Retail spending declined by 0.1 percent in February for the third straight month, starting the new year off with disappointing consumer data. Motor vehicle and parts sales were down 0.9 percent in February, decreasing for the fourth consecutive month, and one of the larger drags in the latest report. Along those lines, retail spending excluding automobiles was up 0.2 percent in February, extending the 0.1 percent gain seen in January. Despite the softer figures, the larger narrative remains an encouraging one, with consumers being a bright spot over the past year. Indeed, retail sales have risen 4.0 percent year-over-year in February, suggesting a decent pace overall even if it represented a deceleration from the more-robust rate of 5.9 percent in November. Excluding motor vehicles and parts, the pace was somewhat stronger, with retail sales up 4.4 percent over the past 12 months. Read More
Retail spending declined by 0.3 percent in January, which was a disappointing, especially given the consensus expectation for a 0.2 percent increase. Moreover, retail sales were unchanged in December, a notable revision from the prior estimate of a 0.4 percent gain. As a result of these latest figures, it is clear that consumer spending has been softer in the past two months than we would prefer. Yet, the larger narrative remains an encouraging one, with consumers being a bright spot over the past year. Indeed, retail sales have risen 3.7 percent year-over-year in January, suggesting a decent pace overall even if it represented a deceleration from the more-robust rate of 5.2 percent in December. Excluding automobiles, the pace was even stronger, with retail sales up 4.2 percent over the past 12 months. Read More
The Bureau of Economic Analysis said that the U.S. economy grew by an annualized 2.6 percent in the fourth quarter, according to preliminary data. This was somewhat lower than the consensus estimate of around 3 percent, and it represented an easing from the 3.1 percent and 3.2 percent gains seen in the second and third quarters, respectively. Overall, the latest report found solid growth in consumer, business and government spending, but headline growth was pulled lower by both net exports and inventory spending. To illustrate the impact of those various components, real GDP growth would have been 4.35 percent absent the drag from net exports and inventories, which subtracted 1.8 percentage points from the top-line growth figure. Personally, I would not be surprised to see the growth rate revised up in the coming weeks.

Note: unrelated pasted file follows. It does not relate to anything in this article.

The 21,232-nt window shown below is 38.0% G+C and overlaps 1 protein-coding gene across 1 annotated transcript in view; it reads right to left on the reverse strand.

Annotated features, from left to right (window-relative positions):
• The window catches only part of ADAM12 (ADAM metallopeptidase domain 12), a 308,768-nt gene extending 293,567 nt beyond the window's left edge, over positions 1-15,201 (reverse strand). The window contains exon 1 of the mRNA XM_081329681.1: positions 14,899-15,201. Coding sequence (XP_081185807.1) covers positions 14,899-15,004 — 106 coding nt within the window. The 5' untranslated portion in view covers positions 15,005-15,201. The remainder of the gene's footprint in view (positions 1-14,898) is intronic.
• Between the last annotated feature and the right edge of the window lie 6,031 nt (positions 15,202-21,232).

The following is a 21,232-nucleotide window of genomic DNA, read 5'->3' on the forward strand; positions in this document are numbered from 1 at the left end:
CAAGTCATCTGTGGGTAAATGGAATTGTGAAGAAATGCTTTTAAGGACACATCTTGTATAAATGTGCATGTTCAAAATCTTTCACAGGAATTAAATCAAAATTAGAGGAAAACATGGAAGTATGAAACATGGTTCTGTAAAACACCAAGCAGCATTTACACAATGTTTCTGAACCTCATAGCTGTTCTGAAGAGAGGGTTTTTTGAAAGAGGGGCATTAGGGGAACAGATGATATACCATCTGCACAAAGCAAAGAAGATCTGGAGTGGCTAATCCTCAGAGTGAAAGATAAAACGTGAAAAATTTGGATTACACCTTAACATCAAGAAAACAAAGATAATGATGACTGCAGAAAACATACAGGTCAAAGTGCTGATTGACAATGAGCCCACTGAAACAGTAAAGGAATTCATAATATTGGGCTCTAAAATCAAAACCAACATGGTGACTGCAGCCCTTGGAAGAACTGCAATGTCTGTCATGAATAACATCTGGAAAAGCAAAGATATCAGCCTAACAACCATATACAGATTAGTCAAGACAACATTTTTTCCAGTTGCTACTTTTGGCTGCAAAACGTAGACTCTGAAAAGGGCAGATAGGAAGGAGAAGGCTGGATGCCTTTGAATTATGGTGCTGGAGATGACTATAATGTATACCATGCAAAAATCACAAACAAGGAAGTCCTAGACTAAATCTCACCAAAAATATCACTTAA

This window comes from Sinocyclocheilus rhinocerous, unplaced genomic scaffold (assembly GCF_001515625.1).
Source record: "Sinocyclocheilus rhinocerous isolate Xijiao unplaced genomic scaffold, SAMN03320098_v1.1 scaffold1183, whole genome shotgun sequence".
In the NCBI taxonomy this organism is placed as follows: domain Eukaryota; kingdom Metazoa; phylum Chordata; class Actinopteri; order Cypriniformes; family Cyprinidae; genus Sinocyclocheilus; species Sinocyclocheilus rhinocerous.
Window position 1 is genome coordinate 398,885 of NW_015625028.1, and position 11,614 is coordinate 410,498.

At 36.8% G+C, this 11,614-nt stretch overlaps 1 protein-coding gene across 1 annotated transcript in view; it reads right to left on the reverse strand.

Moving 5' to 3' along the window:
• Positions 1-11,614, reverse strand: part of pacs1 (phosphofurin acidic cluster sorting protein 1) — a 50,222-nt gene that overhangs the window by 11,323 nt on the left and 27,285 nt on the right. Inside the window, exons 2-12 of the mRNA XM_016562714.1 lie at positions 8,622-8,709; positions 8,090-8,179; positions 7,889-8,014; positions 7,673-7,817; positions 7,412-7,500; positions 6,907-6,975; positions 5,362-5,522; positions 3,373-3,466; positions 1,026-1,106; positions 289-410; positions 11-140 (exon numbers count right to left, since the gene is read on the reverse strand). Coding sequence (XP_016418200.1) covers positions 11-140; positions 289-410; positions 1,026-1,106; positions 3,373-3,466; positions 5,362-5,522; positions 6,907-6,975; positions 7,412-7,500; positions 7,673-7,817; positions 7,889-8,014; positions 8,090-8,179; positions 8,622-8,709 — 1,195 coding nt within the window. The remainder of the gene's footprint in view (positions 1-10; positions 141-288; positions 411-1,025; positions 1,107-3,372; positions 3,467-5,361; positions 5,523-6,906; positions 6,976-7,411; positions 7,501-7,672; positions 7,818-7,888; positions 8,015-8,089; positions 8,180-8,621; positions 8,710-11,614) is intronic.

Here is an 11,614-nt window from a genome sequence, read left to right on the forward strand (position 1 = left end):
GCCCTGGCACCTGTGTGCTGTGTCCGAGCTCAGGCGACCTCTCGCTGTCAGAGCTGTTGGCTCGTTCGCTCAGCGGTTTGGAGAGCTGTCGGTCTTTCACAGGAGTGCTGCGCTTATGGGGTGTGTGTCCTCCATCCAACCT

In 2017, real GDP increased by 2.3 percent, up from 1.5 percent in 2016. Since the end of the Great Recession, the U.S. economy has expanded by 2.2 percent on average. Moving forward, we anticipate 3.0 percent growth in 2018—or something close to that, the consensus right now is around 2.7 percent. I continue to believe that there is upward potential in that outlook for next year, especially as firms increase their investments. Passage of comprehensive tax reform and other pro-growth measures should help to stimulate economic activity, hopefully allowing us to reach 3.0 percent annual growth for the first time since 2005. Read More
The Federal Reserve Board reported that U.S. consumer credit outstanding rose 8.8 percent at the annual rate in November, up from a 6.5 percent gain in October. Total consumer credit was $3.827 trillion in November, with $1.023 trillion in revolving credit and $2.805 trillion in nonrevolving credit. The monthly increase in November was the largest in 16 years, which no-doubt helped to boost consumer spending for the month. Across the past 12 months, consumer credit has increased 5.3 percent. Read More
The Bureau of Economic Analysis reported that the U.S. economy grew by an annualized 3.0 percent in the third quarter, extending the 3.1 percent gain in the second quarter. This was slightly better than the predicted growth rate of 2.6 percent—a sign that even with the recent hurricanes, the U.S. economy continues to expand at a decent clip. Strength in consumer and business spending, including inventories, and net exports boosted the third-quarter data. For 2017 as a whole, I am predicting real GDP growth of 2.3 percent, with 3.0 percent growth for the current fourth quarter. This is a slight improvement from the 2.1 percent average growth rate since the Great Recession, but I am also estimating 2.6 percent growth for 2018. In addition, I continue to believe there is upward potential in the forecast, especially for next year and beyond, if pro-growth policies are enacted. Read More